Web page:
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Iowa Makes Top 10 for Women-Owned Businesses

DES MOINES, Iowa -- Iowa is now ranked eighth for growth in the number of women-owned businesses as well as their own growth in employment and revenues, according to an American Express report. Three years ago, the state was in last place.

Local business owners said one of the reasons for the change is the network of women who support each other has grown as well as access to resources.

Leah Wafful, owner of Bronze515, said that central Iowa is one of the best places to open a small business, especially for women.

“I think here, especially in Polk County and the Des Moines metro area, the support is fantastic for small business owners whether you’re male or female. And I feel there is a really good culture for female owned businesses and there’s a lot of people to just bounce ideas off of and get people through the door as far as referrals go,” Wafful said.

She said it’s also a really empowering time for women.

“The whole girl boss status has really empowered people. One person sees another person do it. They’re in school or they have kids and then they have a full time job and they start this business in the evening and they see that that person can do it. And they’re thinking if they can do it I can do it,” Wafful said.

She owns one of the only custom airbrush tanning studios that exist in Iowa and was able to open her studio and grow her business with the help of social media.

“20 years ago, 10 years ago, you would open up a phone book to find a business, whereas now you just go into google or you go into Facebook or you hear somebody talking about it and that’s how you find them. I think the tools social media has given us, especially female owned businesses, are a huge success,” Wafful said.

Wafful said women inspire other women, which is a similar story for jewelry business owner Ellie VanderPol.

“My sister was a huge inspiration for me starting my small business and honestly the reason Ellie in her Element came to be. When I was looking for a creative outlet to escape my day job, she encouraged me to try something I’ve always loved: make cute jewelry. I sent her the photos after my first round of making and she posted them out into the world as, “Look what my sister is making...” and the rest is history,” VanderPol said.

Another reason women are succeeding in business is a strong all-female network.

Becky Pospisal, owner of The Knotty Nail, said collaboration is key.

“I’ve always believed in community over competition. I think that there’s room for everybody here, regardless of if they are my direct competitor or they’re someone I can just use in my spray tanning or getting my hair done or shopping or getting my car fixed or purchasing something. There’s no reason why we can’t work together,” Pospisal said.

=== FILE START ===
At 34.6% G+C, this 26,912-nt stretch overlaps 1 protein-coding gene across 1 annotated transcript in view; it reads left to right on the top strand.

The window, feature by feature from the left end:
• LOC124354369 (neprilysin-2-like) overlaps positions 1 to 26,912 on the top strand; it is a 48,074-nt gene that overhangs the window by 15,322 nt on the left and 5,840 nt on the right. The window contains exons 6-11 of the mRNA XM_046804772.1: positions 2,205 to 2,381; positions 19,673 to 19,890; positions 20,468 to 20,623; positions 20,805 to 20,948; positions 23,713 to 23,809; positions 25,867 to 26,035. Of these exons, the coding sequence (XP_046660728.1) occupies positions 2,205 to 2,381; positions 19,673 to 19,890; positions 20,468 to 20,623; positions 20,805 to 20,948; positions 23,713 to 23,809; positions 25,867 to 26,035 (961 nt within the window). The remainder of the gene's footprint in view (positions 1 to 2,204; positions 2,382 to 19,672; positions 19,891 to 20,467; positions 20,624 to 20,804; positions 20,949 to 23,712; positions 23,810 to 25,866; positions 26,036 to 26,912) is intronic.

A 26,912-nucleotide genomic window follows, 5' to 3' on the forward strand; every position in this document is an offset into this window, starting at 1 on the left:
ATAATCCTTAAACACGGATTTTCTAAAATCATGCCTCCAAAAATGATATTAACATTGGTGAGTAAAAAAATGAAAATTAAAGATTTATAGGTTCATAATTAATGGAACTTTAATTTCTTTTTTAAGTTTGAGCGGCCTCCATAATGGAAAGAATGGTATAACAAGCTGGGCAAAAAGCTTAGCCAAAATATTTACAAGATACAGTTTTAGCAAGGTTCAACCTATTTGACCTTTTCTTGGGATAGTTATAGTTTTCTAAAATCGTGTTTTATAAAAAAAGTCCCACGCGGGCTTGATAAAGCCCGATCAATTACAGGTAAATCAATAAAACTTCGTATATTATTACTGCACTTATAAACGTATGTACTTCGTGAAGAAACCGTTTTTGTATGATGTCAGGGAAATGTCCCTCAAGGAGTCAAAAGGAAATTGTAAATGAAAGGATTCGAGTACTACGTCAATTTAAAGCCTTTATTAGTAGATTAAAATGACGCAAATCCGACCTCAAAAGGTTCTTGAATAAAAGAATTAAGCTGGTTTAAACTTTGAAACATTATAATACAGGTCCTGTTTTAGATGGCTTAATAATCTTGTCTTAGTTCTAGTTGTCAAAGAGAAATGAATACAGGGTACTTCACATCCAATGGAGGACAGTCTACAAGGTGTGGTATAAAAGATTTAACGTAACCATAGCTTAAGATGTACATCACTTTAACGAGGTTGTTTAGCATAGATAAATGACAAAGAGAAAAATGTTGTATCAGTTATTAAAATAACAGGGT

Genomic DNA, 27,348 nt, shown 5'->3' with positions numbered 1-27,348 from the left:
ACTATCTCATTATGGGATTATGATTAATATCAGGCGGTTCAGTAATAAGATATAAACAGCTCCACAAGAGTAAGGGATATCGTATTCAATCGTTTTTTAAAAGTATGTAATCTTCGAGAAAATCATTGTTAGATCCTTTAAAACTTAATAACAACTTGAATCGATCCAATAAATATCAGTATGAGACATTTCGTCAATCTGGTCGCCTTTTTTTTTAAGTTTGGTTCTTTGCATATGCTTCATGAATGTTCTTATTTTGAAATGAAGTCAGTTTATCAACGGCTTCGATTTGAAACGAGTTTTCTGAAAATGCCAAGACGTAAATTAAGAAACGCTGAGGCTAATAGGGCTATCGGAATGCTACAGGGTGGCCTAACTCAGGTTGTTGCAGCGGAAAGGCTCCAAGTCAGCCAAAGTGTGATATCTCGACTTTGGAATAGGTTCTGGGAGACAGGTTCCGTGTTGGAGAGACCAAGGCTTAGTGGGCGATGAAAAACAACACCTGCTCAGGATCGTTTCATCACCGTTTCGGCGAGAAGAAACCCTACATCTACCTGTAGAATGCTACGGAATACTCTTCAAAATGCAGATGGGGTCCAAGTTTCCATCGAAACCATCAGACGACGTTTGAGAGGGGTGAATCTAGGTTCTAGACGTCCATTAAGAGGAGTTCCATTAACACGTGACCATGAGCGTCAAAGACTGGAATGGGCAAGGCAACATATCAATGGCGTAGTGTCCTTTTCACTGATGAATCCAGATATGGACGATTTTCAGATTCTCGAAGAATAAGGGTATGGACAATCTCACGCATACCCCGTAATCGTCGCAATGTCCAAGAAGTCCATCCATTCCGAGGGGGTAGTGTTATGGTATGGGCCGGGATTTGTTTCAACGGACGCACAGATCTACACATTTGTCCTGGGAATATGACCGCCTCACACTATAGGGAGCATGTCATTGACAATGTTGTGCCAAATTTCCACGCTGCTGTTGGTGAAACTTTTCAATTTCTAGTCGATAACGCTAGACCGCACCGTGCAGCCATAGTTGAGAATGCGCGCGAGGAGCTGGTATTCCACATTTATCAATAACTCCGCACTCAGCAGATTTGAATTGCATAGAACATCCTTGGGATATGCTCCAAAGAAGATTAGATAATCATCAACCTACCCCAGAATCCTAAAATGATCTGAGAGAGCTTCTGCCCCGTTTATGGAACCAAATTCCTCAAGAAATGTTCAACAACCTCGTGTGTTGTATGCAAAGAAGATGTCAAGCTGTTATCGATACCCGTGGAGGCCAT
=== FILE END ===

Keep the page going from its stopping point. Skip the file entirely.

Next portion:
Pospisal says Iowans have always been known for wanting to shop small.

“People want to know where their money is going. They want to get to know the shop owner. They want to know that their money is staying right here supporting a family, supporting somebody’s bills, helping you pay off debt, helping you live your dream,” Pospisal said.

Pospisal and Wafful said they both ran into challenges along the way.

“The most challenging thing for me was just kind of the behind-the-scenes stuff. I’m really good with marketing and the Facebook and Instagram stuff and social media, but it was the financials and legal documents and things like that that were challenging for me,” Wafful said.

Pospisal said one of her challenges was not being taken seriously in traditionally male-dominated institutions.

“One of the biggest challenges I have found, especially because I use a lot of power tools and I buy lumber and wood and I frequent the hardware stores here in Des Moines and lumber yards, was just being taken seriously. And as a woman that’s owning a business, I know what I am doing. I like what I’m doing and I want to learn more about what I need and what I’m doing,” Pospisal said.

VanderPol, owner of Ellie in her Element, said one of the most challenging thing for her is time.

“I feel the pressure as a woman to ‘do it all’ as they say, and that is the hardest thing about running my business. I absolutely love what I do, but there is always another order to ship out or website revamp that needs to be done. When show season comes around, you’re juggling that on top of traveling on the weekends to spread the word about your business. Like me, a lot of other girl bosses start their business as a ‘side hustle’ while still working a full time job or while being a mom. It can get really busy and be challenging to find that balance,” VanderPol said.

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